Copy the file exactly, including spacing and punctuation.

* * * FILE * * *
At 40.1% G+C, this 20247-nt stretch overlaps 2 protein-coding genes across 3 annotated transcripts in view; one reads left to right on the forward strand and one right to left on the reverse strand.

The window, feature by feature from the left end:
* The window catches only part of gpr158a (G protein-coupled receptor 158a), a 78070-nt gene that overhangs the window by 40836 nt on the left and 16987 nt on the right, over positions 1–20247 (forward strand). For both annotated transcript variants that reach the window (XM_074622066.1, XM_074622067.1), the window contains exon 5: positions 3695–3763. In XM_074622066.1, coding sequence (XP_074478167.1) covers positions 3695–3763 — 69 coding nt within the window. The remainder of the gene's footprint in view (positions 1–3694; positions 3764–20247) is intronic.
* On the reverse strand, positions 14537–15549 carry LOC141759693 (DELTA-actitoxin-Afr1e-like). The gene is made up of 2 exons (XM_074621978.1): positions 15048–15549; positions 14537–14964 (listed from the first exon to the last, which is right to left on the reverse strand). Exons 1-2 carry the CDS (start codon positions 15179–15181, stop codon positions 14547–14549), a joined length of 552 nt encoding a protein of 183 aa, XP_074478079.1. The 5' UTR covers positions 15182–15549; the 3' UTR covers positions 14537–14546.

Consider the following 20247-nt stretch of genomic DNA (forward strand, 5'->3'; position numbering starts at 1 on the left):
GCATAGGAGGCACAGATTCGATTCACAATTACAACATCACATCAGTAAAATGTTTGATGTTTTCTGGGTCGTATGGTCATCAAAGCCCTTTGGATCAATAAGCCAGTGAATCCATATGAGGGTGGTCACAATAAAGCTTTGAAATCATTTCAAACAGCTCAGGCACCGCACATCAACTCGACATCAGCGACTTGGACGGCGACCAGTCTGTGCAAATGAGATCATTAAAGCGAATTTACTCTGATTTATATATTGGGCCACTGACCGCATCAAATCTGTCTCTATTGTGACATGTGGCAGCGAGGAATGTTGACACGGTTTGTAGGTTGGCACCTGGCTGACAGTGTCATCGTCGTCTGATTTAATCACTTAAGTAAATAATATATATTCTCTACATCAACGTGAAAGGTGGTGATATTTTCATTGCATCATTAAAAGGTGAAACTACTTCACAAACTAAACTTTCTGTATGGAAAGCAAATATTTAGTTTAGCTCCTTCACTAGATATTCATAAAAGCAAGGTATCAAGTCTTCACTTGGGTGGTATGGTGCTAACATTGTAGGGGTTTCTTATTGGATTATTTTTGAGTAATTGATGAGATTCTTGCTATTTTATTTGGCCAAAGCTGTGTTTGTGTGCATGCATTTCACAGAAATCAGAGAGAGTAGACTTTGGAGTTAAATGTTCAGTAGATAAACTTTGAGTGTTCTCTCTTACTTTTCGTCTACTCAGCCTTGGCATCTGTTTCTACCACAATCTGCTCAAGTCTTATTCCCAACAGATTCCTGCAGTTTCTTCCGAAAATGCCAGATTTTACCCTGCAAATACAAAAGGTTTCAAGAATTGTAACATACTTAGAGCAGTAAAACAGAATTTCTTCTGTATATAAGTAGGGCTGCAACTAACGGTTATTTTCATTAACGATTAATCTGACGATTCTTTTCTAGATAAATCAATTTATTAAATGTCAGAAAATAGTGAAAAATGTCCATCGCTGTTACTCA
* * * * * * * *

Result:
At 40.1% G+C, this 20247-nt stretch overlaps 2 protein-coding genes across 3 annotated transcripts in view; one reads left to right on the forward strand and one right to left on the reverse strand.

The window, feature by feature from the left end:
* The window catches only part of gpr158a (G protein-coupled receptor 158a), a 78070-nt gene that overhangs the window by 40836 nt on the left and 16987 nt on the right, over positions 1–20247 (forward strand). For both annotated transcript variants that reach the window (XM_074622066.1, XM_074622067.1), the window contains exon 5: positions 3695–3763. In XM_074622066.1, coding sequence (XP_074478167.1) covers positions 3695–3763 — 69 coding nt within the window. The remainder of the gene's footprint in view (positions 1–3694; positions 3764–20247) is intronic.
* On the reverse strand, positions 14537–15549 carry LOC141759693 (DELTA-actitoxin-Afr1e-like). The gene is made up of 2 exons (XM_074621978.1): positions 15048–15549; positions 14537–14964 (listed from the first exon to the last, which is right to left on the reverse strand). Exons 1-2 carry the CDS (start codon positions 15179–15181, stop codon positions 14547–14549), a joined length of 552 nt encoding a protein of 183 aa, XP_074478079.1. The 5' UTR covers positions 15182–15549; the 3' UTR covers positions 14537–14546.

Consider the following 20247-nt stretch of genomic DNA (forward strand, 5'->3'; position numbering starts at 1 on the left):
GCATAGGAGGCACAGATTCGATTCACAATTACAACATCACATCAGTAAAATGTTTGATGTTTTCTGGGTCGTATGGTCATCAAAGCCCTTTGGATCAATAAGCCAGTGAATCCATATGAGGGTGGTCACAATAAAGCTTTGAAATCATTTCAAACAGCTCAGGCACCGCACATCAACTCGACATCAGCGACTTGGACGGCGACCAGTCTGTGCAAATGAGATCATTAAAGCGAATTTACTCTGATTTATATATTGGGCCACTGACCGCATCAAATCTGTCTCTATTGTGACATGTGGCAGCGAGGAATGTTGACACGGTTTGTAGGTTGGCACCTGGCTGACAGTGTCATCGTCGTCTGATTTAATCACTTAAGTAAATAATATATATTCTCTACATCAACGTGAAAGGTGGTGATATTTTCATTGCATCATTAAAAGGTGAAACTACTTCACAAACTAAACTTTCTGTATGGAAAGCAAATATTTAGTTTAGCTCCTTCACTAGATATTCATAAAAGCAAGGTATCAAGTCTTCACTTGGGTGGTATGGTGCTAACATTGTAGGGGTTTCTTATTGGATTATTTTTGAGTAATTGATGAGATTCTTGCTATTTTATTTGGCCAAAGCTGTGTTTGTGTGCATGCATTTCACAGAAATCAGAGAGAGTAGACTTTGGAGTTAAATGTTCAGTAGATAAACTTTGAGTGTTCTCTCTTACTTTTCGTCTACTCAGCCTTGGCATCTGTTTCTACCACAATCTGCTCAAGTCTTATTCCCAACAGATTCCTGCAGTTTCTTCCGAAAATGCCAGATTTTACCCTGCAAATACAAAAGGTTTCAAGAATTGTAACATACTTAGAGCAGTAAAACAGAATTTCTTCTGTATATAAGTAGGGCTGCAACTAACGGTTATTTTCATTAACGATTAATCTGACGATTCTTTTCTAGATAAATCAATTTATTAAATGTCAGAAAATAGTGAAAAATGTCCATCGCTGTTACTCA